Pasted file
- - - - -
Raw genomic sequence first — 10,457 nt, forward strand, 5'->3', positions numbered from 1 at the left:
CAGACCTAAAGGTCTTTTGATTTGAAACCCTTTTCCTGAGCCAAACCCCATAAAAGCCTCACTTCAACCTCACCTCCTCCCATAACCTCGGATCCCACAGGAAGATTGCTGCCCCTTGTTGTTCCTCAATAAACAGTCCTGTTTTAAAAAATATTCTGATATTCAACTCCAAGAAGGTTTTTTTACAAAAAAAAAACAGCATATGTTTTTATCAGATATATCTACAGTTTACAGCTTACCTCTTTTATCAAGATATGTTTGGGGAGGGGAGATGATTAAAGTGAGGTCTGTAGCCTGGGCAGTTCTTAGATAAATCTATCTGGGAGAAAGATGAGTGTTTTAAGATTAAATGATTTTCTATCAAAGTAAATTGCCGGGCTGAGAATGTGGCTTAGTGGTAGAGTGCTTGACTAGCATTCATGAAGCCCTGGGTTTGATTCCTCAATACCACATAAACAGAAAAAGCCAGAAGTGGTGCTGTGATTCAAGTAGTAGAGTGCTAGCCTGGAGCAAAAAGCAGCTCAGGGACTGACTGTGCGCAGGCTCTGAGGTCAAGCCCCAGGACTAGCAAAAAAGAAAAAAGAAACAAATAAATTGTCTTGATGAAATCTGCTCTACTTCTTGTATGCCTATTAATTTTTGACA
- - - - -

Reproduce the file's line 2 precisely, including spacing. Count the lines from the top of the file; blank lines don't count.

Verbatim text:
CAGACCTAAAGGTCTTTTGATTTGAAACCCTTTTCCTGAGCCAAACCCCATAAAAGCCTCACTTCAACCTCACCTCCTCCCATAACCTCGGATCCCACAGGAAGATTGCTGCCCCTTGTTGTTCCTCAATAAACAGTCCTGTTTTAAAAAATATTCTGATATTCAACTCCAAGAAGGTTTTTTTACAAAAAAAAAACAGCATATGTTTTTATCAGATATATCTACAGTTTACAGCTTACCTCTTTTATCAAGATATGTTTGGGGAGGGGAGATGATTAAAGTGAGGTCTGTAGCCTGGGCAGTTCTTAGATAAATCTATCTGGGAGAAAGATGAGTGTTTTAAGATTAAATGATTTTCTATCAAAGTAAATTGCCGGGCTGAGAATGTGGCTTAGTGGTAGAGTGCTTGACTAGCATTCATGAAGCCCTGGGTTTGATTCCTCAATACCACATAAACAGAAAAAGCCAGAAGTGGTGCTGTGATTCAAGTAGTAGAGTGCTAGCCTGGAGCAAAAAGCAGCTCAGGGACTGACTGTGCGCAGGCTCTGAGGTCAAGCCCCAGGACTAGCAAAAAAGAAAAAAGAAACAAATAAATTGTCTTGATGAAATCTGCTCTACTTCTTGTATGCCTATTAATTTTTGACA